REVIEW: Tomorrowland

11 11 2015

TomorrowlandDisney’s expensive attempt at an experiment, “Tomorrowland,” begins with a rather preposterous proposition: the company has some kind of monopoly on optimism and innovation. The takeaway is, essentially, you’re an earth-hating pessimist unless you chant “It’s a Small World After All” in your sleep. (I’ll only make a parenthetical note here that the Futurist art movement inspired Benito Mussolini and the Fascists in Italy.)

The relentless attempts of co-writer/director Brad Bird, as well as his fellow scribes Damon Lindelof and Jeff Jensen, to associate hope and positivity with the Disney brand makes the experience feel like enduring a two hour infomercial. Or like a feature-length entrance video at a Disney theme park. Fashionable thought it may be to bash the gloominess of the present day, such a simple-minded response to the challenges we face only makes those hurdles appear more imposing.

Even when putting this distressing ideology at bay, “Tomorrowland” still proves a dull, uninspiring experience. The two plus hours revolve around the teenage Casey Newton (Britt Robertson) as a pin leads her on an adventure that takes her to a different dimension with George Clooney’s curmudgeonly inventor Frank Walker. This separate space, known as Tomorrowland, exists as a haven for intellectuals to escape the growing chaos of the world.

Naturally, a discussion of the merits and downfalls of Golden Age Thinking ensues, but it feels entirely unconvincing and disingenuous. This propaganda piece of shameless branding offers a Disney answer, not a real one. C2stars

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LISTFUL THINKING: 10 British Actors Who Would Have CRUSHED Harry Potter

12 05 2015

With Eddie Redmayne now in official talks for “Fantastic Beasts and Where to Find Them,” a spinoff of the “Harry Potter” series, I figured now was as good a time as ever to turn a long-gestating list into a published post.  (This has been a note in my iPhone for almost four years now!)

It is easy to forget that the “Harry Potter” series, among its many accomplishments, offered fine roles to a number of talented British thespians.  Pooled together, the cast has amassed 31 Oscar nominations – a number that seems mightly low when you consider the names who graced the eight films.  Kenneth Branagh.  Julie Christie.  Gary Oldman.  Ralph Fiennes.  Maggie Smith.  Emma Thompson.  (Alan Rickman is not included because he has somehow never been nominated for an Oscar.)

Recently, a number of stars have expressed remorse that they were not a part of the series.  Martin Freeman got sad about it with Jimmy Fallon…

…while Eddie Redmayne briefly lamented it before launching into a hilarious story about bombing his audition for “The Hobbit” films.

Redmayne on HP

But just because it did not happen for Redmayne does not mean I cannot imagine a few recastings that incorporates some more talented British actors.  Maybe some roles will have to make cameos in the new trilogy, after all!  And, heaven forbid, Warner Bros. might actually reboot the original books one day.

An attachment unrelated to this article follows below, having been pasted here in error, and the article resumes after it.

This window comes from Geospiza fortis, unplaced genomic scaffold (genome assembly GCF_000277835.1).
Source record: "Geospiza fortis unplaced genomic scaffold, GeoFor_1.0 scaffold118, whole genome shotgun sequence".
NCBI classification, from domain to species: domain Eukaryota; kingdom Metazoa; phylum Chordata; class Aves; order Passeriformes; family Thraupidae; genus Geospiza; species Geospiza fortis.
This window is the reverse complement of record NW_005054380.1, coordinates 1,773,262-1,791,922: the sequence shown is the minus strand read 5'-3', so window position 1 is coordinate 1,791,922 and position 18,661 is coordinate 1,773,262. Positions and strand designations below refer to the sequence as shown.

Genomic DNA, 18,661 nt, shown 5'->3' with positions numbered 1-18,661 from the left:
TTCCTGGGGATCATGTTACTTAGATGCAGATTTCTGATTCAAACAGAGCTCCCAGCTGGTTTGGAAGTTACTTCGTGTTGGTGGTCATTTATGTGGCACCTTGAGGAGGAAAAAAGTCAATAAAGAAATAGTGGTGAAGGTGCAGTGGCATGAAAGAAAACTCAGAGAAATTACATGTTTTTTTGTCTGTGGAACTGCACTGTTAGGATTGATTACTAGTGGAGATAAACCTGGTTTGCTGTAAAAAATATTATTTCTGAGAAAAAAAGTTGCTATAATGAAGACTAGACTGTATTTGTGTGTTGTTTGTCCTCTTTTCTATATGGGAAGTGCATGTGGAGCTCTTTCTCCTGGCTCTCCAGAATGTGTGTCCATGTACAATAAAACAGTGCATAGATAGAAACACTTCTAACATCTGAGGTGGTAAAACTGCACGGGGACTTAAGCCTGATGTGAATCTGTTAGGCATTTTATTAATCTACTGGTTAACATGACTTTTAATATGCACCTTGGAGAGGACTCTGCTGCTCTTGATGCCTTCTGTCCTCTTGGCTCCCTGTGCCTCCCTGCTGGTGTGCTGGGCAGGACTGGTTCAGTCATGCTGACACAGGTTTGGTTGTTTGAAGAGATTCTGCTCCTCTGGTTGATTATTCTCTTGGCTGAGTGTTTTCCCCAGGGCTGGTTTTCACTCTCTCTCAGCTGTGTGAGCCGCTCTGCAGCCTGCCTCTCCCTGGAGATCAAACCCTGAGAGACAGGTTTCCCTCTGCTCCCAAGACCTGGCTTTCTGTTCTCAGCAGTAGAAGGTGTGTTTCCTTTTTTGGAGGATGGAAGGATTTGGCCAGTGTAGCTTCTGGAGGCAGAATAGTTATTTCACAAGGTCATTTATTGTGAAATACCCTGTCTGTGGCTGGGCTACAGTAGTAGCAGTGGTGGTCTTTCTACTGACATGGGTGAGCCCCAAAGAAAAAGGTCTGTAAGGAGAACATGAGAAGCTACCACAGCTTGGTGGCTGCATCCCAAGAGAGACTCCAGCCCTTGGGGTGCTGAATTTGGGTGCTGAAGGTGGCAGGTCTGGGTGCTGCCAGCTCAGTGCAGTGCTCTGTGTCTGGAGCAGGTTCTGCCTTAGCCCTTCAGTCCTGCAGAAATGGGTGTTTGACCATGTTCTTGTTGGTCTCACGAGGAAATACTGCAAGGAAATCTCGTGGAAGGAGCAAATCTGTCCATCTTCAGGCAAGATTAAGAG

So, as the title of the list suggests, here are 10 British actors overlooked by the “Harry Potter” casting directors and the roles they could have played brilliantly.

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REVIEW: Arthur Christmas

24 12 2012

Arthur ChristmasSometimes, animated movies are so busy trying to be clever that they forget to be charming or – dare I say it – cute.  If they lack the effortless ease of Pixar and the occasional DreamWorks release, they seem to often think that the charm flows directly from the creativity.

Arthur Christmas” is all the evidence I need to believe that the hypothesis above isn’t true.  It puts a digital, industrial spin on the age-old Christmas story of Santa Claus delivering presents to children all over the world.  Moreover, it manages to make its version of the yearly phenomena both funny and plausible.

The opening scene, showing the delivery from the perspective of the elves frantically working in mission control to ensure a successful Christmas, was absolutely fantastic.  It’s ingenuity at its finest, and I was braced for a delightful ride full of holiday spirit.

But then the film shifted towards the family dynamics of the Claus family, led by the lazy patriarchal Santa Claus voiced by Jim Broadbent.  His son Steve (the voice of House – I mean, Hugh Laurie) is gunning hard for him to retire so he can fulfill his birthright.  Meanwhile, there’s Arthur (voice of James McAvoy) running around with an unfettered optimism and idealism, something his family shrugs off and attempts to marginalize.

“Arthur Christmas” depicts the wee hours of Christmas morning when the family fails.  Well, really, Santa fails first as one gift does not get delivered, and Arthur takes it upon himself to ensure it gets received.  Along with an overeager wrapping elf and his grandfather, a former Santa Claus (voiced by Billy Mack – I mean, Bill Nighy) that shares Arthur’s enthusiasm, their adventure is most definitely exciting.  But with weak characterization and an overemphasis on craftiness, “Arthur Christmas” is hardly a cup of Christmas cheer for all to enjoy.  C+2stars